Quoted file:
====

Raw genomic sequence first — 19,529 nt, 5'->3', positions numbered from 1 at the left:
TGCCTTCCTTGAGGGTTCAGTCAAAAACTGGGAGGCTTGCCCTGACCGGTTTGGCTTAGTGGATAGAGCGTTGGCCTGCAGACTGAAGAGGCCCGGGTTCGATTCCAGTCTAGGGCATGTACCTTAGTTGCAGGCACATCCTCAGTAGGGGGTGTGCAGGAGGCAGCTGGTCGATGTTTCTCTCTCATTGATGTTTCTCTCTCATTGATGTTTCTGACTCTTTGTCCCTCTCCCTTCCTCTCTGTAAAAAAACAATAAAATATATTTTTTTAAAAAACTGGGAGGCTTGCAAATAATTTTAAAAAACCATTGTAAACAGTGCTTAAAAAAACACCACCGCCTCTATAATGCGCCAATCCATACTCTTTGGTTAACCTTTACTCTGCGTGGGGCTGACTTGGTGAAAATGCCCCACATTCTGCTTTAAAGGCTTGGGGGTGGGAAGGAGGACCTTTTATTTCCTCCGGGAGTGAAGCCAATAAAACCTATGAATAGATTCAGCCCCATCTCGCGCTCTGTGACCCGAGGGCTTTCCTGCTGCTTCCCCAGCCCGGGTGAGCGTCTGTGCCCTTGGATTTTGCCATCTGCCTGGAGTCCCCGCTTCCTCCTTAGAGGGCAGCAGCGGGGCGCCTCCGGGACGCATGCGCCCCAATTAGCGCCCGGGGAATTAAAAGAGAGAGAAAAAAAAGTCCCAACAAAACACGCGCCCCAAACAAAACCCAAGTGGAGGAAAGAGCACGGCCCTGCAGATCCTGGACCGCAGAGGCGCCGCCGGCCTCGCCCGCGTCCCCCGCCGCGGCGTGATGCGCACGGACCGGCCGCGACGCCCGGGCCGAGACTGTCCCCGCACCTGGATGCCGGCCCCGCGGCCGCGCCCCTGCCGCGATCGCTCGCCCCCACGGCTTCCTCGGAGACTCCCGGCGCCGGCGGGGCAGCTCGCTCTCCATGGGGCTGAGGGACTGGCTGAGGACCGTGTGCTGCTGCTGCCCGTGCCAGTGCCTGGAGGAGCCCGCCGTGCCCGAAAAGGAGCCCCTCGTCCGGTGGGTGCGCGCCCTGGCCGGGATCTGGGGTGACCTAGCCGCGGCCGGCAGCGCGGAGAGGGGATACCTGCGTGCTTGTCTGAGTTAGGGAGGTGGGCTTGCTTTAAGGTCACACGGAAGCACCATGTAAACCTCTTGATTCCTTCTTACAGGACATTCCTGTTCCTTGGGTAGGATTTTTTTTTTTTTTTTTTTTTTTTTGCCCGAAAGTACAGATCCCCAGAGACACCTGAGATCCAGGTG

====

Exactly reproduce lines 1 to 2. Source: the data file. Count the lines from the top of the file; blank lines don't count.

Raw genomic sequence first — 19,529 nt, 5'->3', positions numbered from 1 at the left:
TGCCTTCCTTGAGGGTTCAGTCAAAAACTGGGAGGCTTGCCCTGACCGGTTTGGCTTAGTGGATAGAGCGTTGGCCTGCAGACTGAAGAGGCCCGGGTTCGATTCCAGTCTAGGGCATGTACCTTAGTTGCAGGCACATCCTCAGTAGGGGGTGTGCAGGAGGCAGCTGGTCGATGTTTCTCTCTCATTGATGTTTCTCTCTCATTGATGTTTCTGACTCTTTGTCCCTCTCCCTTCCTCTCTGTAAAAAAACAATAAAATATATTTTTTTAAAAAACTGGGAGGCTTGCAAATAATTTTAAAAAACCATTGTAAACAGTGCTTAAAAAAACACCACCGCCTCTATAATGCGCCAATCCATACTCTTTGGTTAACCTTTACTCTGCGTGGGGCTGACTTGGTGAAAATGCCCCACATTCTGCTTTAAAGGCTTGGGGGTGGGAAGGAGGACCTTTTATTTCCTCCGGGAGTGAAGCCAATAAAACCTATGAATAGATTCAGCCCCATCTCGCGCTCTGTGACCCGAGGGCTTTCCTGCTGCTTCCCCAGCCCGGGTGAGCGTCTGTGCCCTTGGATTTTGCCATCTGCCTGGAGTCCCCGCTTCCTCCTTAGAGGGCAGCAGCGGGGCGCCTCCGGGACGCATGCGCCCCAATTAGCGCCCGGGGAATTAAAAGAGAGAGAAAAAAAAGTCCCAACAAAACACGCGCCCCAAACAAAACCCAAGTGGAGGAAAGAGCACGGCCCTGCAGATCCTGGACCGCAGAGGCGCCGCCGGCCTCGCCCGCGTCCCCCGCCGCGGCGTGATGCGCACGGACCGGCCGCGACGCCCGGGCCGAGACTGTCCCCGCACCTGGATGCCGGCCCCGCGGCCGCGCCCCTGCCGCGATCGCTCGCCCCCACGGCTTCCTCGGAGACTCCCGGCGCCGGCGGGGCAGCTCGCTCTCCATGGGGCTGAGGGACTGGCTGAGGACCGTGTGCTGCTGCTGCCCGTGCCAGTGCCTGGAGGAGCCCGCCGTGCCCGAAAAGGAGCCCCTCGTCCGGTGGGTGCGCGCCCTGGCCGGGATCTGGGGTGACCTAGCCGCGGCCGGCAGCGCGGAGAGGGGATACCTGCGTGCTTGTCTGAGTTAGGGAGGTGGGCTTGCTTTAAGGTCACACGGAAGCACCATGTAAACCTCTTGATTCCTTCTTACAGGACATTCCTGTTCCTTGGGTAGGATTTTTTTTTTTTTTTTTTTTTTTTTGCCCGAAAGTACAGATCCCCAGAGACACCTGAGATCCAGGTG